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Mr. Andrew Turner (Isle of Wight) (Con): Does my hon. Friend accept that an important component of radiotherapy is being able to access the service? It is recognised by authorities that stress and concern about travel arrangements affects people's ability to benefit from radiotherapy. Will he congratulate the Isle of Wight council on announcing that it is making £50,000 available from its budget this year to fill the shortfall caused by the NHS withdrawing funding for radiotherapy patients to cross the Solent for treatment in Southampton?

Mr. Baron: I do not know the details but it sounds as though the local authority has done a good job and I duly congratulate it.

David Tredinnick (Bosworth) (Con): My hon. Friend mentioned that survival rates are low. Is not one of the weaknesses of the Government's strategy that not enough has been done to support cancer sufferers? Not enough attention has been paid to the work of the Bristol Cancer Help Centre or the cancer lifeline kits that are available, which offer a range of supporting therapies and address things such as diet, detoxification, relationships at home and even spiritual issues. The Government have missed those soft targets.

Mr. Baron: My hon. Friend will remember that I attended one of his meetings on this issue, and I agree that we need to consider providing much wider support—

Mr. Deputy Speaker: Order. I am sorry to interrupt the hon. Gentleman, but when he turns away to address his hon. Friend, he should bear in mind that he should be addressing the Chair and that it is also important that he should address the microphones, otherwise, it creates a problem for Hansard.

Mr. Baron: I appreciate that guidance, Mr. Deputy Speaker.

The short answer is that I agree, but I shall make some progress.

Let me turn to access to drugs—another area where cancer services should be doing much better. We have the best cancer research record in Europe but among the poorest uptake of new drugs, as recently confirmed by the Karolinska report, which identified that the UK was consistently below average in adopting new drugs for the treatment of breast cancer, colorectal cancer and lung cancer. The reasons for that are varied. First, the NICE process has been too slow. Delays have meant that English patients have been forced to wait for approval, even though patients in Scotland and the rest of Europe have sometimes received their drugs more quickly.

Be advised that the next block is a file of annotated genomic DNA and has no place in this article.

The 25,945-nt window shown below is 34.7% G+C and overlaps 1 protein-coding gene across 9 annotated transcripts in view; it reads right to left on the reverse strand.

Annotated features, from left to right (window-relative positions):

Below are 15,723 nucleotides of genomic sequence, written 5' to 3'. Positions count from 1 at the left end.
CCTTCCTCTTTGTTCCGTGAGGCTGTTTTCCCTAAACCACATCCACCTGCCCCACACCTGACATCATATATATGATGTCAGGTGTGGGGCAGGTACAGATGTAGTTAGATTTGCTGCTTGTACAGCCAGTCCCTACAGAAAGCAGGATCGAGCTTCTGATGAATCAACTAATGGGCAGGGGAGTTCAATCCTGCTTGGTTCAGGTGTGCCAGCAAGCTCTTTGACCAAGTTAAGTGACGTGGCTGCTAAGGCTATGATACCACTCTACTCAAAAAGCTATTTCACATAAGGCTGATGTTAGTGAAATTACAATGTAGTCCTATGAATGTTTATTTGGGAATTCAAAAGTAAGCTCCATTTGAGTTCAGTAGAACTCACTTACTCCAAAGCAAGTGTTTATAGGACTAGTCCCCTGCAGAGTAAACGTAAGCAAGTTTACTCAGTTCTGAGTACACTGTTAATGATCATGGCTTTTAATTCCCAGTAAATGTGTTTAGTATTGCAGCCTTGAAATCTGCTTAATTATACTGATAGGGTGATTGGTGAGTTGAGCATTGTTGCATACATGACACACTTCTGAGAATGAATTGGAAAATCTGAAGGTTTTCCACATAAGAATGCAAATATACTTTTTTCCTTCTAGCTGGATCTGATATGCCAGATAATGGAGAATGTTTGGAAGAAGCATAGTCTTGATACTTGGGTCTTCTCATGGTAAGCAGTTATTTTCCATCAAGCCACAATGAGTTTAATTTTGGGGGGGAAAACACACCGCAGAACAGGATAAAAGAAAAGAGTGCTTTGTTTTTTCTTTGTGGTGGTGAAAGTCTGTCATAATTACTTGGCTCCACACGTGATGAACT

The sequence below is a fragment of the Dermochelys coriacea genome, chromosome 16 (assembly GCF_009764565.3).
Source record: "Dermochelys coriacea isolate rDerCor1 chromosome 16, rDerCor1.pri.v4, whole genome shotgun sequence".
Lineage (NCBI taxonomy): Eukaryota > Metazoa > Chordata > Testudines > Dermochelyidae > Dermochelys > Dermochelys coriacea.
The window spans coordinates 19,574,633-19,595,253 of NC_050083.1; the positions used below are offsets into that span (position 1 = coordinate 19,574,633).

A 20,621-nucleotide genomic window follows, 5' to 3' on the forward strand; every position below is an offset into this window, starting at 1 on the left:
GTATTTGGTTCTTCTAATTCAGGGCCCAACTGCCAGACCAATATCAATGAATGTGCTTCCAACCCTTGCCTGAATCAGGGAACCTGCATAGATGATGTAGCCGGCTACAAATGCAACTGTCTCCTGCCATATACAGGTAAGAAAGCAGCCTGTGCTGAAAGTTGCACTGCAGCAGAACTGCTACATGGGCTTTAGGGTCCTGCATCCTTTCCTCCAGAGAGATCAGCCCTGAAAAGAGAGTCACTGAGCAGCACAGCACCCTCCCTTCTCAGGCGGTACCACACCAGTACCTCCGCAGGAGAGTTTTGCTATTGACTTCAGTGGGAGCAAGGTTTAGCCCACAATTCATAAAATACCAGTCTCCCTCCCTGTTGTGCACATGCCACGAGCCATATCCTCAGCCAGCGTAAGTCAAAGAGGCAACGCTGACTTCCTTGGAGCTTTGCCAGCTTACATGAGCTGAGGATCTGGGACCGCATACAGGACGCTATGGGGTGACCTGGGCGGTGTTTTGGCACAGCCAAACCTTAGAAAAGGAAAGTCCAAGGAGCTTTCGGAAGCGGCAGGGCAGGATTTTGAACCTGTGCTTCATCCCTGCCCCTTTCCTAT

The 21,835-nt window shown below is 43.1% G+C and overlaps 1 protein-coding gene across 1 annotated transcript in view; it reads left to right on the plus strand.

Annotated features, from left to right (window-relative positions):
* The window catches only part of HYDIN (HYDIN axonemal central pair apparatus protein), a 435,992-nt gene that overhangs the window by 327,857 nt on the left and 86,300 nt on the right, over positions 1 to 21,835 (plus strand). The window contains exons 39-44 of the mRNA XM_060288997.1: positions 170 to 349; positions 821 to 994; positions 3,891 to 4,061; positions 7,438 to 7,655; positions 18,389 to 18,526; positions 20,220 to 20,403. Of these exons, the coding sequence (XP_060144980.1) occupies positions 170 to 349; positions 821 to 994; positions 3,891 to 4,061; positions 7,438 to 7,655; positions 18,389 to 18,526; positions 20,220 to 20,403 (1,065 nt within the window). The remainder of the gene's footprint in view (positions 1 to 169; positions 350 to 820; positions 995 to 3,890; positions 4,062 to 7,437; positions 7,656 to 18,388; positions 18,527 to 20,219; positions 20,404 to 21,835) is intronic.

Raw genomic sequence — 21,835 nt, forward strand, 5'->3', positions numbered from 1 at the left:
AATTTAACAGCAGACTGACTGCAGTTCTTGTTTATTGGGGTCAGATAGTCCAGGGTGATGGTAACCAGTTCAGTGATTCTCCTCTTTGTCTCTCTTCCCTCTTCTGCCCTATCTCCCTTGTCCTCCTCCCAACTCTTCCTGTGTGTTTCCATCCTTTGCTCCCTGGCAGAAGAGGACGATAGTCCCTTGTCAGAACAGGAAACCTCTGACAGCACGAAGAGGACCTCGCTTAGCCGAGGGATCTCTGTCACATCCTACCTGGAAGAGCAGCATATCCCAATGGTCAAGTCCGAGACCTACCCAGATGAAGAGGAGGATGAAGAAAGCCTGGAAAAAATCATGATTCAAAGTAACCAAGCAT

Last year, CancerBACUP identified 23 cancer drugs that were subject to delays after NICE's budget was cut and the number of appraisal committees was reduced from three to two. Since then, some reform has taken place, and we support it. However, the success of the
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new single technology appraisal should not be won at the cost of other drugs going through the standard procedure more slowly. Ultimately, if NICE is to meet the growing demand for new drugs, it should be provided with the resources that it needs to support three appraisal committees.

Another problem is that, although NICE was set up to tackle the postcode lottery in drugs throughout the country, its guidelines are subject to postcode lotteries—a fact recognised by the cancer tsar, Mike Richards, in his report two years ago. More recently, the Public Accounts Committee report confirmed that, one year after NICE approval, the use of herceptin for breast cancer ranged across cancer networks from 90 per cent. to under 10 per cent. of eligible women.

For one bowel cancer medicine—eloxatin—independent research found that more than one in four consultant oncologists were not able to implement new NICE guidance in the 90-day implementation period. Those clinicians cited the lack of funding as the main reason, despite the Government's extra investment in the NHS. Such regional variations must end.

The Opposition believe that we have a system that is essentially unfair. There is an inherent inequity in the system in gaining access to drugs. The postcode lottery for the availability of drugs can only be eradicated if NICE is asked to carry out full resource implementation assessments alongside its appraisals for cost and clinical effectiveness. That will help to ensure that aspirations contained in the guidance become a practical reality. The guidance will be realistic because the decisions have been costed.